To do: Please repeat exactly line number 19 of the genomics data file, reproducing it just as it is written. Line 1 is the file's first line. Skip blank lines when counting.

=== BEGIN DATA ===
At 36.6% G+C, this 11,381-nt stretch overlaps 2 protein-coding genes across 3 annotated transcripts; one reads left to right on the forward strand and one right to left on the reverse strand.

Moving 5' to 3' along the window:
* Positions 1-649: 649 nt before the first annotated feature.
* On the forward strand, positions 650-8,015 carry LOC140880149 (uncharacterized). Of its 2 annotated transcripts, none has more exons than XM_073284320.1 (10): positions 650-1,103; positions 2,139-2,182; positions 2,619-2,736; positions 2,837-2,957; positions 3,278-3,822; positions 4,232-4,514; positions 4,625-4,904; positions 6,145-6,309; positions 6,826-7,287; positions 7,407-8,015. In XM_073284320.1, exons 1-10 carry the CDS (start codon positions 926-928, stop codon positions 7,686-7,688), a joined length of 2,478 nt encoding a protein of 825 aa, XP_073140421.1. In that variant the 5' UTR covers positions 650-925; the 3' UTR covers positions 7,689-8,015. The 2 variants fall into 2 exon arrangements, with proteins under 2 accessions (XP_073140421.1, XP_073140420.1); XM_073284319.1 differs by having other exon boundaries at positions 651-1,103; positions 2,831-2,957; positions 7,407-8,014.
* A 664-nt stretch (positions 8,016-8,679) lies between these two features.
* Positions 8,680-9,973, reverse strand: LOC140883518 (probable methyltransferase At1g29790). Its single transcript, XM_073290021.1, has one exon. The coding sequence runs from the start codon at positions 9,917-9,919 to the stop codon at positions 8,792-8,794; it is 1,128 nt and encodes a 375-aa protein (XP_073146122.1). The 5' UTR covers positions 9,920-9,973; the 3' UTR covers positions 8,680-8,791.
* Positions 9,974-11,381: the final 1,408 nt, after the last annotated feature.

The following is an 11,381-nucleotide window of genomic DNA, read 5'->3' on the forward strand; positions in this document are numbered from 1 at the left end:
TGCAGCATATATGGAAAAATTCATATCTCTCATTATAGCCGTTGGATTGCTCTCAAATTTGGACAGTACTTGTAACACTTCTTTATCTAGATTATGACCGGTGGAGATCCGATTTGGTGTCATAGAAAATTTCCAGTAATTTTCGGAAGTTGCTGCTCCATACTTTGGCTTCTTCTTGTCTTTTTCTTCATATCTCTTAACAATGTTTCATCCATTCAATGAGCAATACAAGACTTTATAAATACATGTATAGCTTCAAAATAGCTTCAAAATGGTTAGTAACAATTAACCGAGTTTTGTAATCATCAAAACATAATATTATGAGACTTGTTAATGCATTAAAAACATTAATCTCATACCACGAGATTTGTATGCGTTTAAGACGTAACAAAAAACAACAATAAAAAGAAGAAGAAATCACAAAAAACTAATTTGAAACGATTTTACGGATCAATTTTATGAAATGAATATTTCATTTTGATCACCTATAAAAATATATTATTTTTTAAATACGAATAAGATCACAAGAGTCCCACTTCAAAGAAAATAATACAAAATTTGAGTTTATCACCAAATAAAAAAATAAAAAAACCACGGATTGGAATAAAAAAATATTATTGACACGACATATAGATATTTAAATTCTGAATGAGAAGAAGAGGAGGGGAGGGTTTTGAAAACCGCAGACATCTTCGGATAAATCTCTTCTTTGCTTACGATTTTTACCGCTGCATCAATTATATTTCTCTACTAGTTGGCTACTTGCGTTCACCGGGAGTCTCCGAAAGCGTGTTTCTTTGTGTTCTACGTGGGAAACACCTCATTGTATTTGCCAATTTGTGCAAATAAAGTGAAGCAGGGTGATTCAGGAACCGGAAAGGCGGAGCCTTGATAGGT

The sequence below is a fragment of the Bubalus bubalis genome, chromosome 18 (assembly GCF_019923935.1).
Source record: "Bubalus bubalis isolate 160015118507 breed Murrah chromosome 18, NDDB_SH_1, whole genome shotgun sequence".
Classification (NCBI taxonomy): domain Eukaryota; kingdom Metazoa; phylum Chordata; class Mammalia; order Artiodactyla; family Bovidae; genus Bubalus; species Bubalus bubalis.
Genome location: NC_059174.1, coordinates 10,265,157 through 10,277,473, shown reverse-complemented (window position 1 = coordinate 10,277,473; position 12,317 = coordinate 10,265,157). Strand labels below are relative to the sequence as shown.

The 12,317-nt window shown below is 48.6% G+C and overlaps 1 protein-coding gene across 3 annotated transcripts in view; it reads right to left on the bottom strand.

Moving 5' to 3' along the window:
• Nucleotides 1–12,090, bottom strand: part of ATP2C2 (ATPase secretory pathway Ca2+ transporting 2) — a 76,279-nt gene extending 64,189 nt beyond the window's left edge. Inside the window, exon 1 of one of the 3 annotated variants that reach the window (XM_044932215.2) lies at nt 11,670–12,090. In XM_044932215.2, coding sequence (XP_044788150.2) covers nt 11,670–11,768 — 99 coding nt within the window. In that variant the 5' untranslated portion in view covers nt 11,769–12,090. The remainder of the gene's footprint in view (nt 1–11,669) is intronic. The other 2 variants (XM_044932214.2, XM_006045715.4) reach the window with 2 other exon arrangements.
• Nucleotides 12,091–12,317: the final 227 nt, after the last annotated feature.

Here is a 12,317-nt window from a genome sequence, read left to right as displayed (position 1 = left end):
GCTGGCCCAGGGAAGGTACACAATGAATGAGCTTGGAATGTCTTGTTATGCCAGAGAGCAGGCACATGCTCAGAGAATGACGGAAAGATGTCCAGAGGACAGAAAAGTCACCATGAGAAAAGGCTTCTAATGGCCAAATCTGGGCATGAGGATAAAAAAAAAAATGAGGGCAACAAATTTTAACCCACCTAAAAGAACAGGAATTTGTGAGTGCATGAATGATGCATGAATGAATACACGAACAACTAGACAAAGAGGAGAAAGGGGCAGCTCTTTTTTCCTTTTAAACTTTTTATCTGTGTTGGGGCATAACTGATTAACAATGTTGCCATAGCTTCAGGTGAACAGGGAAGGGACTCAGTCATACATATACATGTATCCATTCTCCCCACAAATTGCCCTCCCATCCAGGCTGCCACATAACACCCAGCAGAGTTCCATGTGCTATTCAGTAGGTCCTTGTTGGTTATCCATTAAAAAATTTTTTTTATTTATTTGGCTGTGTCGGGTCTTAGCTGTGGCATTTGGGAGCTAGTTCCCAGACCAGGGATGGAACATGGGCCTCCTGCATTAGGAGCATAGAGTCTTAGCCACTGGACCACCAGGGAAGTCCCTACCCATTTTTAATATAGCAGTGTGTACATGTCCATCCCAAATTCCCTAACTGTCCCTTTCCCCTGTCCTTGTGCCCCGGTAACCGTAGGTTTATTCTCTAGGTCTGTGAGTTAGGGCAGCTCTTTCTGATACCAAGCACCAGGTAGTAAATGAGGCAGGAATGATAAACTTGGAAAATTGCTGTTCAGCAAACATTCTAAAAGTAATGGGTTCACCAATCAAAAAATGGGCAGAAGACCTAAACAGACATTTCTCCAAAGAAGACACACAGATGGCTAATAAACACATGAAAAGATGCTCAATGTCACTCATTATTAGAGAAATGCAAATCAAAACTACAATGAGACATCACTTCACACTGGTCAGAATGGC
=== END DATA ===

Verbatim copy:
GCTGGCCCAGGGAAGGTACACAATGAATGAGCTTGGAATGTCTTGTTATGCCAGAGAGCAGGCACATGCTCAGAGAATGACGGAAAGATGTCCAGAGGACAGAAAAGTCACCATGAGAAAAGGCTTCTAATGGCCAAATCTGGGCATGAGGATAAAAAAAAAAATGAGGGCAACAAATTTTAACCCACCTAAAAGAACAGGAATTTGTGAGTGCATGAATGATGCATGAATGAATACACGAACAACTAGACAAAGAGGAGAAAGGGGCAGCTCTTTTTTCCTTTTAAACTTTTTATCTGTGTTGGGGCATAACTGATTAACAATGTTGCCATAGCTTCAGGTGAACAGGGAAGGGACTCAGTCATACATATACATGTATCCATTCTCCCCACAAATTGCCCTCCCATCCAGGCTGCCACATAACACCCAGCAGAGTTCCATGTGCTATTCAGTAGGTCCTTGTTGGTTATCCATTAAAAAATTTTTTTTATTTATTTGGCTGTGTCGGGTCTTAGCTGTGGCATTTGGGAGCTAGTTCCCAGACCAGGGATGGAACATGGGCCTCCTGCATTAGGAGCATAGAGTCTTAGCCACTGGACCACCAGGGAAGTCCCTACCCATTTTTAATATAGCAGTGTGTACATGTCCATCCCAAATTCCCTAACTGTCCCTTTCCCCTGTCCTTGTGCCCCGGTAACCGTAGGTTTATTCTCTAGGTCTGTGAGTTAGGGCAGCTCTTTCTGATACCAAGCACCAGGTAGTAAATGAGGCAGGAATGATAAACTTGGAAAATTGCTGTTCAGCAAACATTCTAAAAGTAATGGGTTCACCAATCAAAAAATGGGCAGAAGACCTAAACAGACATTTCTCCAAAGAAGACACACAGATGGCTAATAAACACATGAAAAGATGCTCAATGTCACTCATTATTAGAGAAATGCAAATCAAAACTACAATGAGACATCACTTCACACTGGTCAGAATGGC